DEcision rule for severe Symptoms and Complications of Acute Red Throat in Everyday practice (DESCARTE)

Lead Research Organisation: University of Southampton
Department Name: Community Clinical Sciences

Abstract

This study will engage hundreds of practices, and thousands of patients and their families directly in the research process. It will potentially provide very practical evidence for both health professionals and the general public about who is at risk - and who is not at risk - for one of the commonest conditions experienced in the general population. Applying this evidence in clinical practice could then potentially make a difference in the management for millions of people, and help in the understanding of both rare outcomes, risk management, and the importance of preserving the precious resource of antibiotics. In the UK alone the clinical rule can potentially be used in 6 million face to face consultations a year , and a similar number of consultation with NHS direct each year for URTIs ? and thus provide an excellent vehicle for the public understanding of and engagement with science.

Technical Summary

Setting. This study is based around high volume simplified data collection among a cohort of 600 GPs recruited mainly by postal invitation through existing research Networks at 6 sites.
Methods. Each GP will collect data from 30 patients (18,000 patients in total): baseline clinical data will be collected using a very simple structured proforma. Complications or deterioration of illness will be documented from GP records and from patient report. Prolonged or severe symptoms will be documented among a subsample of patients completing a symptom diary.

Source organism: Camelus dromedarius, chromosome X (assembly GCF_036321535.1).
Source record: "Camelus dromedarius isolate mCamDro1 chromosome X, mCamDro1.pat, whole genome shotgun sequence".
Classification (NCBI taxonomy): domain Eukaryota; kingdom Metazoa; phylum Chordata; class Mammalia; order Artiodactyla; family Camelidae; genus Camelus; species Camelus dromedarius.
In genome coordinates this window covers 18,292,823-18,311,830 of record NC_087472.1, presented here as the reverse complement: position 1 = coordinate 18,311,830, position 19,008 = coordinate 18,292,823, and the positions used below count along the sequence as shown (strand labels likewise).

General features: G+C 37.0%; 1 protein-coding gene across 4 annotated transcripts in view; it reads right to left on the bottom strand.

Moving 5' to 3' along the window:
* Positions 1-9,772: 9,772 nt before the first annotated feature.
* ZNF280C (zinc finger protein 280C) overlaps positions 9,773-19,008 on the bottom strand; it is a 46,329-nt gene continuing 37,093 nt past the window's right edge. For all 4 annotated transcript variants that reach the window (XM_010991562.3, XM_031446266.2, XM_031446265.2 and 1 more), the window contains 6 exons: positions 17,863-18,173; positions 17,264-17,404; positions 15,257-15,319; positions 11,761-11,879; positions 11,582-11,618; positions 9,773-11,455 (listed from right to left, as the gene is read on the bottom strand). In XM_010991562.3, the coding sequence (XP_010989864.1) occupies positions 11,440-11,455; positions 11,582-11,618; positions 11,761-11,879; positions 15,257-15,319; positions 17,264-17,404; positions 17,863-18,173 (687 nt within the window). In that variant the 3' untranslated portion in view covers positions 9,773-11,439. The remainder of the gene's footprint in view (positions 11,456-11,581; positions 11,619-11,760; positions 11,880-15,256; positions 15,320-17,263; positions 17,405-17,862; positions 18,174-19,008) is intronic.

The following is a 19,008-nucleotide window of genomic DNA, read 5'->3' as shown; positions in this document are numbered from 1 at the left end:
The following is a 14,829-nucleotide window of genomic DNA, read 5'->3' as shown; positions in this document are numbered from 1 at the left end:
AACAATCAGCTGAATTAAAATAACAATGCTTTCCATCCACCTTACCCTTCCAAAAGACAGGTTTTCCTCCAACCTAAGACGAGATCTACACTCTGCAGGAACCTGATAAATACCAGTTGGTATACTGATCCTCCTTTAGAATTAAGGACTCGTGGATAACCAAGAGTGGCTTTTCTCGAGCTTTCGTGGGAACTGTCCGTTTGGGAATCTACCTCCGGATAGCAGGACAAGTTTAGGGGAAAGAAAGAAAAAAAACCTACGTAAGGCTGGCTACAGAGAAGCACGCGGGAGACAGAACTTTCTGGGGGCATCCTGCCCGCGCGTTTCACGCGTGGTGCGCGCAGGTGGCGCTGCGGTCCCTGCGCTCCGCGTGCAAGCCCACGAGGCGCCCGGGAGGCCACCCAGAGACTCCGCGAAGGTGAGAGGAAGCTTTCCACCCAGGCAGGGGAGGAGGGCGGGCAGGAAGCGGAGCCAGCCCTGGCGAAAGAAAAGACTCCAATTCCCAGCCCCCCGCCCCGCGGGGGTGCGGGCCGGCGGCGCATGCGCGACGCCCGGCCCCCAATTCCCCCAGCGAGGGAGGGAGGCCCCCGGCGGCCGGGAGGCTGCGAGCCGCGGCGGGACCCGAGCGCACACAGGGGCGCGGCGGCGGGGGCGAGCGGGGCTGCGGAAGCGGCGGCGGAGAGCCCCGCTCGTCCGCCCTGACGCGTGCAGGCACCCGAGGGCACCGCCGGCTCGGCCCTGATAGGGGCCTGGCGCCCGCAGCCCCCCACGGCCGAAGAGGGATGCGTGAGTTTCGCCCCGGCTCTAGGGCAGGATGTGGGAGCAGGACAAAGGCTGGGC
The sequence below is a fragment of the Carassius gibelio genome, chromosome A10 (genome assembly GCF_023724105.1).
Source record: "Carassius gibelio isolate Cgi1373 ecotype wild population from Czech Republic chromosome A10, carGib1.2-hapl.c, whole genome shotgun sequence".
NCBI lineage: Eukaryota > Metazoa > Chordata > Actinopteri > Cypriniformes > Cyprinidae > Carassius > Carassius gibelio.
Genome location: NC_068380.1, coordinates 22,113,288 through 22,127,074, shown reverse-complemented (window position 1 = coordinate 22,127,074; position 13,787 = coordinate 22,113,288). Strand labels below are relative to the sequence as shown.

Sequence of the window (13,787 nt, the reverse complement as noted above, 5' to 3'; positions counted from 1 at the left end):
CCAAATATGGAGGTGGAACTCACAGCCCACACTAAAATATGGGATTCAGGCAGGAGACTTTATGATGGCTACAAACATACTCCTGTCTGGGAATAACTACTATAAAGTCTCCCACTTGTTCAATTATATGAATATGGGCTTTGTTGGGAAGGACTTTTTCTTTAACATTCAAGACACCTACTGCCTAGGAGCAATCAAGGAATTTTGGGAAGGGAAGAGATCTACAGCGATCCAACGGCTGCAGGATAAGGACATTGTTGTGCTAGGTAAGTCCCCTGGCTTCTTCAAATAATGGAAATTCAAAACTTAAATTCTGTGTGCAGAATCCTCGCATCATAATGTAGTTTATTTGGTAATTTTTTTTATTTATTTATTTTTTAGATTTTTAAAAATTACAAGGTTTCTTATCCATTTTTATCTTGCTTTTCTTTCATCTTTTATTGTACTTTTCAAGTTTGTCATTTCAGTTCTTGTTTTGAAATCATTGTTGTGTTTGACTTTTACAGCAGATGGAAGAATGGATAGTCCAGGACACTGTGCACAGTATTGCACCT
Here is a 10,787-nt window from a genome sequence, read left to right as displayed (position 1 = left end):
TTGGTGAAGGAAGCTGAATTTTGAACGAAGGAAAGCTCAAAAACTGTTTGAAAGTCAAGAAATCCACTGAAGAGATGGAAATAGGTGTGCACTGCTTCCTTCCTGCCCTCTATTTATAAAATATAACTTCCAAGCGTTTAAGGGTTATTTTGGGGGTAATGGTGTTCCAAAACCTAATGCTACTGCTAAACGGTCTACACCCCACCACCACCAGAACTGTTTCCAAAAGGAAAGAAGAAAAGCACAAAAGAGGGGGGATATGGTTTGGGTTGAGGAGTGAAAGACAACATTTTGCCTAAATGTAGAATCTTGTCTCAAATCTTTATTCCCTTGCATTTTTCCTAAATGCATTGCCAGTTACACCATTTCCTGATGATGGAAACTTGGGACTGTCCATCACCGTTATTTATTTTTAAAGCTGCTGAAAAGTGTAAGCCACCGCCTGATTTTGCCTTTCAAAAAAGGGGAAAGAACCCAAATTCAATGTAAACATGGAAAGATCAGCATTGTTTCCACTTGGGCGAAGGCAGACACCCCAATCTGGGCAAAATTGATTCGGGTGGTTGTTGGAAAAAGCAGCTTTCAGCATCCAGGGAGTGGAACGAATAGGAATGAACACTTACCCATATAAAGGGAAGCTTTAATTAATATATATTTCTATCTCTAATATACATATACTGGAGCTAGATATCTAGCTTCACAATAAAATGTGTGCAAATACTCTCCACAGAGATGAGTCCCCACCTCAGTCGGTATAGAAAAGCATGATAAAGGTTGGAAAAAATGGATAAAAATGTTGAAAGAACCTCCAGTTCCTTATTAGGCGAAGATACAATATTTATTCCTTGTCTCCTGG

From this data set we will develop a clinical prediction rule - to predict a group at high risk of complications - and pilot the rule.
If a rule is found to be predictive the next step will be a subsequent study (i.e. a separate application) to both confirm the predictive value of the rule in a new data set and trial the use of the rule

Publications

10 25 50
 
Description NIHR Programme Grant RP-PG-0407-10098 Primary care Infection Management for Everyday practice (PRIME)
Amount £1,999,000 (GBP)
Organisation National Institute for Health Research 
Sector Public
Country United Kingdom
Start 09/2008 
End 04/2015
 
Description Inter-University collaboration in NIHR Programme funding 
Organisation University of Bristol
Department School of Social and Community Medicine
Country United Kingdom 
Sector Academic/University 
PI Contribution As PI I have lead an NIHR Programme application for the management of RTIs in adults (in the same area building on the experience of recruitment and data collection in this study), and am co PI in another successfull Programme grant to address the issues in Children
Impact Two successful NIHR Programme Grants
Start Year 2008